BPA, the U.S. Army Corps of Engineers and the U.S. Bureau of Reclamation plan to sign one agreement with three of the four lower Columbia River tribes -- the Umatilla, Warm Springs and Yakama tribes -- and another with the Colville tribe in Washington, nearer the headwaters of the Columbia.
The last member of the intertribal commission -- the Nez Perce of Idaho -- did not join in the deal but will continue discussions with the government. In a statement, the tribe's executive committee noted that its traditional fishing grounds are above the eight dams on the mainstem Columbia and lower Snake River. The dams "have a significant impact on the fish and on the Nez Perce Tribe," said Samuel N. Penney, the tribe's chairman.
Wright, the BPA administrator, said he doesn't know yet how the plan will affect the price of power coming from hydroelectric dams. Much of the cost will come on top of $1 billion the government was already planning to spend to help fish get around dams, but the costs will be spread over 10 years or more. In 2006, the BPA's operating expenses totaled $2.6 billion.
Northwest River Partners, an organization of farmers, electric utilities and others, said it worries the plan will "throw more money" at the problem. The group requested that a federal science review panel evaluate the agreements.
Tribal representatives said the deal includes more specific performance measures to make sure the money doesn't go to waste. It gives more weight to the work of tribal scientists and resource specialists. And it includes species important to tribes, such as lamprey and sturgeon, that aren't on the endangered list but still need help.
The agreements "really do restore and rebalance some of the energy and attention that has been drawn away from critical restoration efforts," said Ogan, the Warm Springs attorney.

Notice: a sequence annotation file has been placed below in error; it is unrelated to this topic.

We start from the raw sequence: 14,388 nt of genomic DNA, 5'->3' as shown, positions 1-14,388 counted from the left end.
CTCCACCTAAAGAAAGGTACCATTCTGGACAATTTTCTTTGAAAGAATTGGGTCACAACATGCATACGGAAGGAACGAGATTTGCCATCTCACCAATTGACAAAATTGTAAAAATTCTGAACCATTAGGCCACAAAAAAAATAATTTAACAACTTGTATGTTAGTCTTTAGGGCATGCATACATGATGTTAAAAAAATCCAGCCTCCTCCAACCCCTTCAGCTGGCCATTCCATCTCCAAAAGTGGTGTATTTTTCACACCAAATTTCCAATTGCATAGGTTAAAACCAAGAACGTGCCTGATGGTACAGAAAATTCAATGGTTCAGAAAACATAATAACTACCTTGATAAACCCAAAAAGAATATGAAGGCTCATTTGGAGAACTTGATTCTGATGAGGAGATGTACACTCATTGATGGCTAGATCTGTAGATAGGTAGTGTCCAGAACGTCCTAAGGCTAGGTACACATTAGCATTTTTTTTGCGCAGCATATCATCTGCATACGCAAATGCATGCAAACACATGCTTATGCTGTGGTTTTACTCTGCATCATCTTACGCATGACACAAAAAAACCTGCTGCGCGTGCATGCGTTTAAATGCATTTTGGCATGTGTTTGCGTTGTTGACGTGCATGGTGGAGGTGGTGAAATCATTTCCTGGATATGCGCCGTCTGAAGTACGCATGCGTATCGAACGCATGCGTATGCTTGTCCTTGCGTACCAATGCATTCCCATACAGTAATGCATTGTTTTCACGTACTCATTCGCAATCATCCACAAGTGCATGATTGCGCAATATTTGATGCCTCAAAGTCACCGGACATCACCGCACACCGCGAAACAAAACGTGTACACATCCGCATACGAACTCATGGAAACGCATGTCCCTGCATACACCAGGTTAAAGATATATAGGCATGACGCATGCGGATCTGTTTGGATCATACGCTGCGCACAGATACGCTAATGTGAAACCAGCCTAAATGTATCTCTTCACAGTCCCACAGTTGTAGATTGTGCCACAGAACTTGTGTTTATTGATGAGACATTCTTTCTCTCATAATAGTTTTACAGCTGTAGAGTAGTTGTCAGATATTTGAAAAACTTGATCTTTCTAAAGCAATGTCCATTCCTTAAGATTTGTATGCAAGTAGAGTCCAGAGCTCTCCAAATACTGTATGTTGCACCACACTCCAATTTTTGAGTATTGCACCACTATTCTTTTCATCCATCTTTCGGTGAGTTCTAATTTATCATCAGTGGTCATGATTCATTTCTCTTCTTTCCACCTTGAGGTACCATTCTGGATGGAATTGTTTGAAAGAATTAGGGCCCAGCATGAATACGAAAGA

Federal agencies approached Oregon officials about joining a similar agreement about 18 month ago. But the talks ended when federal officials would not consider higher spills and other changes in dam operations, said Michael Carrier, Kulongoski's natural resources advisor.
Many salmon advocates share that sentiment. The habitat and hatchery improvements in the agreements are laudable, said Bill Shake, a former fisheries biologist and U.S. Fish and Wildlife official now advising the Northwest Sportfishing Industry Association. But the agreements "keep in place the status quo of federal dam operation," Shake said. "The status quo will simply not get this region to healthy levels of salmon and steelhead."
Charles Hudson, spokesman for the intertribal commission, said tribal leaders worry that court battles are poisoning the atmosphere around salmon recovery in the Northwest. That runs the risk that leaders in the region and the nation will see the issue as hopeless and turn their attention to other things, Hudson said.
There's little doubt scientifically that breaching the four dams on the lower Snake River would benefit fish, he said. But the Bush administration, as well as the three leading candidates to become the next president, have shown no inclination to consider such a drastic move. In the meantime, the agreement provides money for tribal fish and wildlife programs that can make real improvements.
"There is a lot of political pragmatism in this agreement," Hudson said.
learn more on topics covered in the film
see the video
read the script
learn the songs